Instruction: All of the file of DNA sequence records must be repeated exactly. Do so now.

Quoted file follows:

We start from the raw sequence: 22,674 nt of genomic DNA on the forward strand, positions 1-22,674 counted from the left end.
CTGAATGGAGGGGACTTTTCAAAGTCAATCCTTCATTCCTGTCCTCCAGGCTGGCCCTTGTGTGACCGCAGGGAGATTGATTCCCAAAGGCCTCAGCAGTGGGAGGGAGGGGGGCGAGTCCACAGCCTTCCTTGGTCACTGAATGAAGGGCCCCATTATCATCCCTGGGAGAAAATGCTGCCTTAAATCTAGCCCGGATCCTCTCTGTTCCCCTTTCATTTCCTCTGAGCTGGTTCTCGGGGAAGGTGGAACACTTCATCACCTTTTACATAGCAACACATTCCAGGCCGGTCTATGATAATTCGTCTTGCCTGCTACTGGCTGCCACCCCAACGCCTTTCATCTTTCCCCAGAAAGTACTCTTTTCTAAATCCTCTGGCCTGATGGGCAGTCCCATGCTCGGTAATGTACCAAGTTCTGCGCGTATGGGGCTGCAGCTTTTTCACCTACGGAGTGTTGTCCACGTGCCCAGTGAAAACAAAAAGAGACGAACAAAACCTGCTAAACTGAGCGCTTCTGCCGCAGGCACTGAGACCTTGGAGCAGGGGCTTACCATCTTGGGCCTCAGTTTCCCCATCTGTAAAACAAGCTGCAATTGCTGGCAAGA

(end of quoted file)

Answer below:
We start from the raw sequence: 22,674 nt of genomic DNA on the forward strand, positions 1-22,674 counted from the left end.
CTGAATGGAGGGGACTTTTCAAAGTCAATCCTTCATTCCTGTCCTCCAGGCTGGCCCTTGTGTGACCGCAGGGAGATTGATTCCCAAAGGCCTCAGCAGTGGGAGGGAGGGGGGCGAGTCCACAGCCTTCCTTGGTCACTGAATGAAGGGCCCCATTATCATCCCTGGGAGAAAATGCTGCCTTAAATCTAGCCCGGATCCTCTCTGTTCCCCTTTCATTTCCTCTGAGCTGGTTCTCGGGGAAGGTGGAACACTTCATCACCTTTTACATAGCAACACATTCCAGGCCGGTCTATGATAATTCGTCTTGCCTGCTACTGGCTGCCACCCCAACGCCTTTCATCTTTCCCCAGAAAGTACTCTTTTCTAAATCCTCTGGCCTGATGGGCAGTCCCATGCTCGGTAATGTACCAAGTTCTGCGCGTATGGGGCTGCAGCTTTTTCACCTACGGAGTGTTGTCCACGTGCCCAGTGAAAACAAAAAGAGACGAACAAAACCTGCTAAACTGAGCGCTTCTGCCGCAGGCACTGAGACCTTGGAGCAGGGGCTTACCATCTTGGGCCTCAGTTTCCCCATCTGTAAAACAAGCTGCAATTGCTGGCAAGA